Question #1: Which of the following sentences has the correct syntactic usage of the word "only"?

Question #2: What do the remaining sentences mean?


  1. Only I gave him $1.
  2. I only gave him $1.
  3. I gave only him $1.
  4. I gave him only $1.
  5. I gave him $1 only.
  • 1
    +1, for this is actually an interesting question about the semantic scope of "only". Hopefully someone will provide a solid answer, or else a link to a solid answer. (Though, this type of question related to "only" probably has come up numerous times before.)
    – F.E.
    Jul 26, 2015 at 5:16
  • OP, please do not accept an answer so quickly. Please wait at least a day or two.
    – F.E.
    Jul 26, 2015 at 5:26

2 Answers 2


I believe all five are syntactically correct (under my own personal command of the English language).

  1. Only I gave him $1. I was the only person to give him $1.
    This might suggest that there was a situation in which others might have also given $1, but didn't.

    "He was begging for a dollar to use in the vending machine, but people passed him by. Only I gave him $1."

  2. I only gave him $1. I gave him money, but only $1.
    It probably implies that $1 is not that much to give.

    "He was two dollars short of the soda. I only gave him $1."

  3. I gave only him $1. He was the only person to whom I gave $1.
    It might imply that I could have given $1 to others as well, but didn't.

    "There were beggars up and down the street, but I gave only him $1."

  4. I gave him only $1. I would consider this identical and interchangeable with 'I only gave him $1', though I think this is the less common choice.

  5. I gave him $1 only. Identical in meaning to ‘I only gave him $1', with extra emphasis on the 'only’.

    "You accuse me of giving him $5, but I gave him $1 only!"

  • Your examples are good, but I don't think the last sentence is correct. "Only" can be used as an adjective or adverb, so should not be the last word in a sentence. It might be correct to end a sentence with "members only", but only because this is a commonly encountered word order on signs, etc.
    – Marconius
    Jul 26, 2015 at 5:16
  • Er, there might be more to this than what's in your answer post. Consider: "[ I only ] gave him $1", with the intended meaning of: it was only I who gave him a dollar.
    – F.E.
    Jul 26, 2015 at 5:32
  • 1
    @F.E, I'm not sure, how are those examples different than what I wrote? I guess 'I only gave him $1' could maybe convey 'it was only I who gave him a dollar,' but in most cases I would expect that to be written as 'I alone gave him $1.'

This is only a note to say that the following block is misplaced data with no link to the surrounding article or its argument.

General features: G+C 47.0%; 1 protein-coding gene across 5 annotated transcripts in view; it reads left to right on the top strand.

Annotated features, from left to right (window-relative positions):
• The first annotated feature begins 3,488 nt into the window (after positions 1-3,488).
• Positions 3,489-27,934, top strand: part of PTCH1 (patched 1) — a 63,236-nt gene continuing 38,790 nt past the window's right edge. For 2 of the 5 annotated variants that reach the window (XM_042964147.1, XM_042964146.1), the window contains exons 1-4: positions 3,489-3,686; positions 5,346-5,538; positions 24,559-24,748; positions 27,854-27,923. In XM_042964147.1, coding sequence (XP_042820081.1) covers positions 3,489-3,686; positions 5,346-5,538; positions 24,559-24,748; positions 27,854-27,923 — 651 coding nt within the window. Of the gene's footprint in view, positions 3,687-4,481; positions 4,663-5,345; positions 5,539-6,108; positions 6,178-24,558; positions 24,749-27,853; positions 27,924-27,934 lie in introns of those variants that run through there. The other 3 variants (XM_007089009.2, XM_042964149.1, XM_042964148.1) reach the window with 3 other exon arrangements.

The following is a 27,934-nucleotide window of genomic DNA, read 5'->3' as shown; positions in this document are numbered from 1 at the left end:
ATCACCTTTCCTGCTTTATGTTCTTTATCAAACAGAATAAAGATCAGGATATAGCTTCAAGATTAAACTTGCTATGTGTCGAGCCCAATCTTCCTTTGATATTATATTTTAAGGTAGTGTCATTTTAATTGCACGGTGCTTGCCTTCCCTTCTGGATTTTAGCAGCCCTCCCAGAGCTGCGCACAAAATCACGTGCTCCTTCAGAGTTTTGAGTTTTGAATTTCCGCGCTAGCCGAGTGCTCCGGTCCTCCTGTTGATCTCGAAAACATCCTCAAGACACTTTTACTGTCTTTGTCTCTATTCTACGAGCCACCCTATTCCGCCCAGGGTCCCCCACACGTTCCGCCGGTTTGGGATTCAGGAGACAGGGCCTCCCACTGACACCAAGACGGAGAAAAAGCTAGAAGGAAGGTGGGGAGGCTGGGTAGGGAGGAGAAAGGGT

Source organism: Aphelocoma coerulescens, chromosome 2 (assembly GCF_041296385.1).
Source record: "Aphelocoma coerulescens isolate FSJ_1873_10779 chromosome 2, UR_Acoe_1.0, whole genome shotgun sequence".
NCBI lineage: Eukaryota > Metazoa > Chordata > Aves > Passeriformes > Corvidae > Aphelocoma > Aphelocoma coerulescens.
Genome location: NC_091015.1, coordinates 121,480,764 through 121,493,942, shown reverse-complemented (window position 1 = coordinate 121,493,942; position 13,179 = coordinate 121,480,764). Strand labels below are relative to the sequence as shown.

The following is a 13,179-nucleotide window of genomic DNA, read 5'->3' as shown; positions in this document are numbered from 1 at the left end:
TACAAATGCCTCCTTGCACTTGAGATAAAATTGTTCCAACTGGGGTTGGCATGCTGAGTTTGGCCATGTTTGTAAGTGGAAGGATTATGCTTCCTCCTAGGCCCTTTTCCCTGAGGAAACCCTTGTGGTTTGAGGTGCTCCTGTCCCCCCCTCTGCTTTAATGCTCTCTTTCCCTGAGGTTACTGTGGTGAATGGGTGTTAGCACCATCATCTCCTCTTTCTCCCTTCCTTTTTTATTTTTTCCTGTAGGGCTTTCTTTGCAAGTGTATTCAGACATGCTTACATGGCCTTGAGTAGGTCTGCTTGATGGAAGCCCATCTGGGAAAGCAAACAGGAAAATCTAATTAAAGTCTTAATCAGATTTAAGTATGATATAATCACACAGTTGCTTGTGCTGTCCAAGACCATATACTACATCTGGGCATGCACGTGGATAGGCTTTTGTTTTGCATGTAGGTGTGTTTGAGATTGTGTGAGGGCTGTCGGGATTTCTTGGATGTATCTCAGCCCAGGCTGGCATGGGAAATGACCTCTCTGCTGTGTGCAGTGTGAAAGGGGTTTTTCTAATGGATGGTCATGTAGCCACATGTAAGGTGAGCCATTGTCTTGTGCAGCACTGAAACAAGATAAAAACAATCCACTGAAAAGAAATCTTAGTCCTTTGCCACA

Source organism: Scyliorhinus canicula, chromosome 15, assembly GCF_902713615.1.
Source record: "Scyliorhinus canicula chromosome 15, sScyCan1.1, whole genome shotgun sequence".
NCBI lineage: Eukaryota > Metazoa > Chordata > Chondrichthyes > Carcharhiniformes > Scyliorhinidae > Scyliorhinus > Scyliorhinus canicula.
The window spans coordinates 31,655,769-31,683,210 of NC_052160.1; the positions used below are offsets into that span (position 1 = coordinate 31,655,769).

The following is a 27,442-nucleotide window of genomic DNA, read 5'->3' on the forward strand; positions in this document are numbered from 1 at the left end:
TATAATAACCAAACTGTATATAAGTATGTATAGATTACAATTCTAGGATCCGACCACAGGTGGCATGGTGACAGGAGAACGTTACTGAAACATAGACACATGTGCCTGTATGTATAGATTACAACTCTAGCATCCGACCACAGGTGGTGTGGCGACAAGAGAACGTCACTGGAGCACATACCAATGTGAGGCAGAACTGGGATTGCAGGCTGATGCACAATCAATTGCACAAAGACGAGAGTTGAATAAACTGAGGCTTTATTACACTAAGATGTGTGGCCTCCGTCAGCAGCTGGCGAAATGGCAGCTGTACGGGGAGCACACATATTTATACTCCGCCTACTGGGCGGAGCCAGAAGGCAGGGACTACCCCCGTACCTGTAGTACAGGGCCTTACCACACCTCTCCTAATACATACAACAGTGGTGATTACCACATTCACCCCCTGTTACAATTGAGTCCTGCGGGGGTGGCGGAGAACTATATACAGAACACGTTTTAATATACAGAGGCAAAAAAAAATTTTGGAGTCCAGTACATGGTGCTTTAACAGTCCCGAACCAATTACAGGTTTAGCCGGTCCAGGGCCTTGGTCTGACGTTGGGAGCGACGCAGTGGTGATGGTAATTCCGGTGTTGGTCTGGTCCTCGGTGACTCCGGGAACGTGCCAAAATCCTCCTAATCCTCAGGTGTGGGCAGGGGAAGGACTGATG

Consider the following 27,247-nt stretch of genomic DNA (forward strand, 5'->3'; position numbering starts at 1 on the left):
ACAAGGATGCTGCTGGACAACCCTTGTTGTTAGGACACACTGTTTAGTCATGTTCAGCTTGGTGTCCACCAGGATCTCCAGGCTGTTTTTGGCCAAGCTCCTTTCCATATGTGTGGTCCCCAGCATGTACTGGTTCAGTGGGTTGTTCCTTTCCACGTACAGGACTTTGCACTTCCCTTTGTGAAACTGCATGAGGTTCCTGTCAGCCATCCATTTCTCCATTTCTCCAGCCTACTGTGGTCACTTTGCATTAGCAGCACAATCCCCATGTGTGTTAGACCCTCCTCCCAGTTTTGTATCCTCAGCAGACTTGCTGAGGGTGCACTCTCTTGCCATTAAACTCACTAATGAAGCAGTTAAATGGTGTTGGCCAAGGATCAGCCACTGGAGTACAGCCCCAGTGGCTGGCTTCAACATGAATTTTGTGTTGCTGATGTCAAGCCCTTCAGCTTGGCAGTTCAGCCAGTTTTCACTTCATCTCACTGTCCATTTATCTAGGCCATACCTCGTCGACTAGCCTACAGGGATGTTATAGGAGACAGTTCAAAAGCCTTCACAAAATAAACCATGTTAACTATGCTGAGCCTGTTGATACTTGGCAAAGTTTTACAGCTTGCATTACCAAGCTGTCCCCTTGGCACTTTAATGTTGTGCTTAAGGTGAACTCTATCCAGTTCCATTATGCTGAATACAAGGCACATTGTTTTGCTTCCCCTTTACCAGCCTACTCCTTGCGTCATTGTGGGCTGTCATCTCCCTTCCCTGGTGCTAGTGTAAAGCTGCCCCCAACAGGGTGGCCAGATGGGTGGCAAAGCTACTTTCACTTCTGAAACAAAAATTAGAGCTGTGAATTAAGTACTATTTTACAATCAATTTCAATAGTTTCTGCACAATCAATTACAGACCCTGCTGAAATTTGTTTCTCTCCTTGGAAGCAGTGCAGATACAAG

– bob
    Jul 26, 2015 at 5:37
  • 1
    A strict position-specific reading of "I only gave him $1" might insist on associating only with the verb gave, on the grounds that the sentence is structured as it is to emphasize that giving the money was the only action that "I" took. Such a sentence might arise, for example, in a conversation in which the other person asks "Did you get a receipt from him?" "No. I only gave him $1." But attempting to enforce such strict interpretations is a mad endeavor because almost no one accepts and adheres to such a rigid (and artificial) understanding of how only should be used.
    – Sven Yargs
    Jul 26, 2015 at 6:14
  • Yes, they are all correct, and have different meanings. The classic example of this in my upbringing was the sentence "I didn't say you stole her money." You can put the emphasis on any one of the words, to get a different meaning.
    – Drew
    Jul 27, 2015 at 0:55

According to the analysis in McCawley's The Syntactic Phenomena of English (starting around p. 68), "only" modifies a following constituent (other than S) which contains its focus. (The word "only" has other uses, as well.) The focus is the constituent which is contrasted with other possible items in the scope of the "only". The focus can be singled out by strong stress in the pronunciation.

In this example, assuming the sentence structure

[NP I] [V' [V gave] [NP him] [NP one dollar] ]

McCawley's rule gives the following results:

1. Only I gave him $1.  focus is "I"
2. I only gave him $1.  focus is "gave" or "him" or "1" or "$"
3. I gave only him $1.  focus is "him"
4. I gave him only $1.  focus is "1" or "$"
5. I gave him $1 only.  (case of post-nominal modifier not covered)

For 2. above, "only" could either modify just the verb "gave" or the entire V', and when it modifies the V', its focus could be any constituent in the V' -- that's why there are so many alternative readings. Similarly for 5, if "only" modifies the whole following NP, its focus could be on either constituent inside that NP.

Multi-word constituents can also be focuses in McCawley's analysis, but in this example I have neglected this possibility.

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